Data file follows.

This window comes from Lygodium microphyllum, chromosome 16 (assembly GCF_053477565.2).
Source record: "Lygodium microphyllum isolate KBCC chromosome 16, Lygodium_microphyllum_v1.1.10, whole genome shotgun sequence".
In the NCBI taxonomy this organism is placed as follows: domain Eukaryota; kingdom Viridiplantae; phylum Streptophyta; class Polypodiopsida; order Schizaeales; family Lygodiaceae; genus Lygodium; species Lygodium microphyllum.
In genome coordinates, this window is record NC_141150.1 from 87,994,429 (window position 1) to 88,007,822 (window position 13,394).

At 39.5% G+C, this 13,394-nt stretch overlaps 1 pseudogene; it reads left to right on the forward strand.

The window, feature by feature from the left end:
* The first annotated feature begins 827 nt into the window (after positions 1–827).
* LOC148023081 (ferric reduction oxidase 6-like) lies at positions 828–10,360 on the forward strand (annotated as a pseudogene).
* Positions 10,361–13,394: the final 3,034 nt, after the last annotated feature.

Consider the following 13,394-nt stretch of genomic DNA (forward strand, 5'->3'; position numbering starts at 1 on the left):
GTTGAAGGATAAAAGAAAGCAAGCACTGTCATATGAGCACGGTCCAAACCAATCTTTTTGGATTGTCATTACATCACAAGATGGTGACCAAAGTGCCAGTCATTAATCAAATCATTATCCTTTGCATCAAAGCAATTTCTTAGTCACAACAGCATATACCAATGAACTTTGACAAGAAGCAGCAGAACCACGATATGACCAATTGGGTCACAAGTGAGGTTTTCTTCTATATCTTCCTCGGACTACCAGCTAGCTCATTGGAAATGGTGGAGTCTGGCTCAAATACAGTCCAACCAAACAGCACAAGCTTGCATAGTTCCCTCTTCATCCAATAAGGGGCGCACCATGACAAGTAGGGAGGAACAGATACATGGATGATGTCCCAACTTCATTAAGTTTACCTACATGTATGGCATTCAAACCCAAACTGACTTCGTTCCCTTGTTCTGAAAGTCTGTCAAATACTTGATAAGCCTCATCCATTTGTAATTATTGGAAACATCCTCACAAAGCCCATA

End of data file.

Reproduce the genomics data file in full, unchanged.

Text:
This window comes from Lygodium microphyllum, chromosome 16 (assembly GCF_053477565.2).
Source record: "Lygodium microphyllum isolate KBCC chromosome 16, Lygodium_microphyllum_v1.1.10, whole genome shotgun sequence".
In the NCBI taxonomy this organism is placed as follows: domain Eukaryota; kingdom Viridiplantae; phylum Streptophyta; class Polypodiopsida; order Schizaeales; family Lygodiaceae; genus Lygodium; species Lygodium microphyllum.
In genome coordinates, this window is record NC_141150.1 from 87,994,429 (window position 1) to 88,007,822 (window position 13,394).

At 39.5% G+C, this 13,394-nt stretch overlaps 1 pseudogene; it reads left to right on the forward strand.

The window, feature by feature from the left end:
* The first annotated feature begins 827 nt into the window (after positions 1–827).
* LOC148023081 (ferric reduction oxidase 6-like) lies at positions 828–10,360 on the forward strand (annotated as a pseudogene).
* Positions 10,361–13,394: the final 3,034 nt, after the last annotated feature.

Consider the following 13,394-nt stretch of genomic DNA (forward strand, 5'->3'; position numbering starts at 1 on the left):
GTTGAAGGATAAAAGAAAGCAAGCACTGTCATATGAGCACGGTCCAAACCAATCTTTTTGGATTGTCATTACATCACAAGATGGTGACCAAAGTGCCAGTCATTAATCAAATCATTATCCTTTGCATCAAAGCAATTTCTTAGTCACAACAGCATATACCAATGAACTTTGACAAGAAGCAGCAGAACCACGATATGACCAATTGGGTCACAAGTGAGGTTTTCTTCTATATCTTCCTCGGACTACCAGCTAGCTCATTGGAAATGGTGGAGTCTGGCTCAAATACAGTCCAACCAAACAGCACAAGCTTGCATAGTTCCCTCTTCATCCAATAAGGGGCGCACCATGACAAGTAGGGAGGAACAGATACATGGATGATGTCCCAACTTCATTAAGTTTACCTACATGTATGGCATTCAAACCCAAACTGACTTCGTTCCCTTGTTCTGAAAGTCTGTCAAATACTTGATAAGCCTCATCCATTTGTAATTATTGGAAACATCCTCACAAAGCCCATA